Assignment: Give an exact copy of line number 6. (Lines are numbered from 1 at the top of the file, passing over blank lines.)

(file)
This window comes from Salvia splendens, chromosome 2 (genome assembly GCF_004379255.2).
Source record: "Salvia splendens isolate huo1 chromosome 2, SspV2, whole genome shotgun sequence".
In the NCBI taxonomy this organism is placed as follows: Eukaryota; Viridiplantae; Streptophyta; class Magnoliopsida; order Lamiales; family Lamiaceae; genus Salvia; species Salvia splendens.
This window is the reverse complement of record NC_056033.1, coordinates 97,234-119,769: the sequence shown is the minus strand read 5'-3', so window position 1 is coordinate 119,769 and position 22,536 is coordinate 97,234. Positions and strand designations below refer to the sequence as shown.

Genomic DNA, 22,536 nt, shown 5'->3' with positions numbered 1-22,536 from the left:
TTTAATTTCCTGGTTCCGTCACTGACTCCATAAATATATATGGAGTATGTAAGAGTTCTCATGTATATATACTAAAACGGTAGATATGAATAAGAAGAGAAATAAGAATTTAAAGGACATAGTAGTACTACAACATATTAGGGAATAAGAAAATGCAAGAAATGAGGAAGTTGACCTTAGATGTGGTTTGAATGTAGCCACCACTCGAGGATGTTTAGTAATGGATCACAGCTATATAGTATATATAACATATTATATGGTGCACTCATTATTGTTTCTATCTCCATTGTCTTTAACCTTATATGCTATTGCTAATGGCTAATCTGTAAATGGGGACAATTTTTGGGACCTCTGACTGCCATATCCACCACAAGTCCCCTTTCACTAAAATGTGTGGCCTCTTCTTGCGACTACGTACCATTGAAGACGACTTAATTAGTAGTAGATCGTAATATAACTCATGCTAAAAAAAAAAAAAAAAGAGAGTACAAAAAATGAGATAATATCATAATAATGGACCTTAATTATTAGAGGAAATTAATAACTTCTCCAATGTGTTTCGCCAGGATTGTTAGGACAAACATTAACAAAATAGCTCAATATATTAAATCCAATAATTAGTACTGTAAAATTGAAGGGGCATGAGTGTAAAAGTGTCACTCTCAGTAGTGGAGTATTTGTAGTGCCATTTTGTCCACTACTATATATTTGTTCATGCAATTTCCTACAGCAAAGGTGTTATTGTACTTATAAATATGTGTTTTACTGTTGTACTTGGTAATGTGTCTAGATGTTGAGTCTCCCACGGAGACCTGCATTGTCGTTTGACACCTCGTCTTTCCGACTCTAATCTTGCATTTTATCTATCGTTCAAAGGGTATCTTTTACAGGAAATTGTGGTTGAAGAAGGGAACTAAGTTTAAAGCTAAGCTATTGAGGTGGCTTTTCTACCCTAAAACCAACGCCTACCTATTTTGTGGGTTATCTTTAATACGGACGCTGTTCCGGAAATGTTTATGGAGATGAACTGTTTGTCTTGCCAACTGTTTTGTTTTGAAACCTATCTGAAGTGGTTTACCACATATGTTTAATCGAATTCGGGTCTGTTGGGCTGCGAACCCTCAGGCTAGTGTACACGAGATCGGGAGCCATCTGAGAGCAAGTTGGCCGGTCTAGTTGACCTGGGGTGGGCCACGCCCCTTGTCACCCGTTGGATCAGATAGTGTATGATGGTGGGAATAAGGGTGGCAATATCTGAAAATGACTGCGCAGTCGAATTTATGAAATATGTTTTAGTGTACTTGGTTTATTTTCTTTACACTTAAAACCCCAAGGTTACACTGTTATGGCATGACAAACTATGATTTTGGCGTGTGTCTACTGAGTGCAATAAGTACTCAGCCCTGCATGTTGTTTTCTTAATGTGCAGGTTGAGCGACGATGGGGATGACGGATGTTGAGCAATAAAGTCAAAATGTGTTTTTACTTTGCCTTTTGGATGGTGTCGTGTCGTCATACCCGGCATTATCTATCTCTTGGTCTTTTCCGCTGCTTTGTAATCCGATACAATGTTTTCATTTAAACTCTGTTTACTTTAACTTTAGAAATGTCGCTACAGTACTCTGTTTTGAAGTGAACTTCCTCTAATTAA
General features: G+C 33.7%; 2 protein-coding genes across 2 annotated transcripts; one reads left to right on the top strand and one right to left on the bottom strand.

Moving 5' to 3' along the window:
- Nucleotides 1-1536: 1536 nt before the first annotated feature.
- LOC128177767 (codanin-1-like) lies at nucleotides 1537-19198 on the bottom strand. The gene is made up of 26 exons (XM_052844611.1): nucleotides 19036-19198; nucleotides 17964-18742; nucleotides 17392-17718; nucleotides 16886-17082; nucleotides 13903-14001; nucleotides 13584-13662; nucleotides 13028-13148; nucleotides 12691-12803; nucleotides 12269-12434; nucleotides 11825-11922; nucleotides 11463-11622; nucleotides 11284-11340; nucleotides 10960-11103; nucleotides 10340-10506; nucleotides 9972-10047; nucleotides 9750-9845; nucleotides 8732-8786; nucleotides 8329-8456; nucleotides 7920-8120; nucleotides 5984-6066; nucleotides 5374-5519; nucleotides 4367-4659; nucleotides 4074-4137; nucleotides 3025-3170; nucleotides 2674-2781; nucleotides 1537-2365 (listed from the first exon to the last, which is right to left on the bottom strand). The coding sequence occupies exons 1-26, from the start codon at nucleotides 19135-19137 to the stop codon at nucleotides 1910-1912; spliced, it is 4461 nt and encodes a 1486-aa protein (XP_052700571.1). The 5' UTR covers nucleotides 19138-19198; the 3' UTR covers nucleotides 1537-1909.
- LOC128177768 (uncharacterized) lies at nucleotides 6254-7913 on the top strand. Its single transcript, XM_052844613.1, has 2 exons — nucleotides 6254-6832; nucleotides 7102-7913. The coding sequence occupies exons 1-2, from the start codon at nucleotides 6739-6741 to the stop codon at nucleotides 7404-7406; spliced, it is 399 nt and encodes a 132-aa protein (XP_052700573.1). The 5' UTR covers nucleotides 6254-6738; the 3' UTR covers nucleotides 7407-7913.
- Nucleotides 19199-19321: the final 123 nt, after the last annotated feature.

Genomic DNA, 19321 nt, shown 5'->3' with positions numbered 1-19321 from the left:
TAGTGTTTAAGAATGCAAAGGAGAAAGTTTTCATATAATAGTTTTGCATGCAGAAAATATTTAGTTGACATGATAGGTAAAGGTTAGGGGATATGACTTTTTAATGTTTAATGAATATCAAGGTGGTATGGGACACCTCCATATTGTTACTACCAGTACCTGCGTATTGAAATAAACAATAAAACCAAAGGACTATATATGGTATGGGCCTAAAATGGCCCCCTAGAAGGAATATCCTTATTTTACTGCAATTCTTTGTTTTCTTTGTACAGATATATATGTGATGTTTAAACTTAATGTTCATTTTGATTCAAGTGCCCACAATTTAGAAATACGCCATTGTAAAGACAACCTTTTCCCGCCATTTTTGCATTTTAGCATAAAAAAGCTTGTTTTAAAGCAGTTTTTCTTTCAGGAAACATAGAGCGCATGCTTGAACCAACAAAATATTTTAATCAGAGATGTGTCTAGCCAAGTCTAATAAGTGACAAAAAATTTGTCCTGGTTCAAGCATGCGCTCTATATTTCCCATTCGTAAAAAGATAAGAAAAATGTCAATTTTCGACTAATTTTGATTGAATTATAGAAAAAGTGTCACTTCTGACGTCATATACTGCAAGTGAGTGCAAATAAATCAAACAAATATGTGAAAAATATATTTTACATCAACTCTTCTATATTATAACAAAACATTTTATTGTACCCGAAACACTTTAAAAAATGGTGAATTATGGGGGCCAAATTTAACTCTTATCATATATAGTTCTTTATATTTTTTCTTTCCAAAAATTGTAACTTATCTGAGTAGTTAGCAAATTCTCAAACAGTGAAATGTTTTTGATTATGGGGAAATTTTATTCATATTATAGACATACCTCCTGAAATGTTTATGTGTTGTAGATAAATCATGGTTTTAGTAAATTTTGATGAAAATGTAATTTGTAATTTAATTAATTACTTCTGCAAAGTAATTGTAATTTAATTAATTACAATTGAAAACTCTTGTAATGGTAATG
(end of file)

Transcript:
TTTAATTTCCTGGTTCCGTCACTGACTCCATAAATATATATGGAGTATGTAAGAGTTCTCATGTATATATACTAAAACGGTAGATATGAATAAGAAGAGAAATAAGAATTTAAAGGACATAGTAGTACTACAACATATTAGGGAATAAGAAAATGCAAGAAATGAGGAAGTTGACCTTAGATGTGGTTTGAATGTAGCCACCACTCGAGGATGTTTAGTAATGGATCACAGCTATATAGTATATATAACATATTATATGGTGCACTCATTATTGTTTCTATCTCCATTGTCTTTAACCTTATATGCTATTGCTAATGGCTAATCTGTAAATGGGGACAATTTTTGGGACCTCTGACTGCCATATCCACCACAAGTCCCCTTTCACTAAAATGTGTGGCCTCTTCTTGCGACTACGTACCATTGAAGACGACTTAATTAGTAGTAGATCGTAATATAACTCATGCTAAAAAAAAAAAAAAAAGAGAGTACAAAAAATGAGATAATATCATAATAATGGACCTTAATTATTAGAGGAAATTAATAACTTCTCCAATGTGTTTCGCCAGGATTGTTAGGACAAACATTAACAAAATAGCTCAATATATTAAATCCAATAATTAGTACTGTAAAATTGAAGGGGCATGAGTGTAAAAGTGTCACTCTCAGTAGTGGAGTATTTGTAGTGCCATTTTGTCCACTACTATATATTTGTTCATGCAATTTCCTACAGCAAAGGTGTTATTGTACTTATAAATATGTGTTTTACTGTTGTACTTGGTAATGTGTCTAGATGTTGAGTCTCCCACGGAGACCTGCATTGTCGTTTGACACCTCGTCTTTCCGACTCTAATCTTGCATTTTATCTATCGTTCAAAGGGTATCTTTTACAGGAAATTGTGGTTGAAGAAGGGAACTAAGTTTAAAGCTAAGCTATTGAGGTGGCTTTTCTACCCTAAAACCAACGCCTACCTATTTTGTGGGTTATCTTTAATACGGACGCTGTTCCGGAAATGTTTATGGAGATGAACTGTTTGTCTTGCCAACTGTTTTGTTTTGAAACCTATCTGAAGTGGTTTACCACATATGTTTAATCGAATTCGGGTCTGTTGGGCTGCGAACCCTCAGGCTAGTGTACACGAGATCGGGAGCCATCTGAGAGCAAGTTGGCCGGTCTAGTTGACCTGGGGTGGGCCACGCCCCTTGTCACCCGTTGGATCAGATAGTGTATGATGGTGGGAATAAGGGTGGCAATATCTGAAAATGACTGCGCAGTCGAATTTATGAAATATGTTTTAGTGTACTTGGTTTATTTTCTTTACACTTAAAACCCCAAGGTTACACTGTTATGGCATGACAAACTATGATTTTGGCGTGTGTCTACTGAGTGCAATAAGTACTCAGCCCTGCATGTTGTTTTCTTAATGTGCAGGTTGAGCGACGATGGGGATGACGGATGTTGAGCAATAAAGTCAAAATGTGTTTTTACTTTGCCTTTTGGATGGTGTCGTGTCGTCATACCCGGCATTATCTATCTCTTGGTCTTTTCCGCTGCTTTGTAATCCGATACAATGTTTTCATTTAAACTCTGTTTACTTTAACTTTAGAAATGTCGCTACAGTACTCTGTTTTGAAGTGAACTTCCTCTAATTAA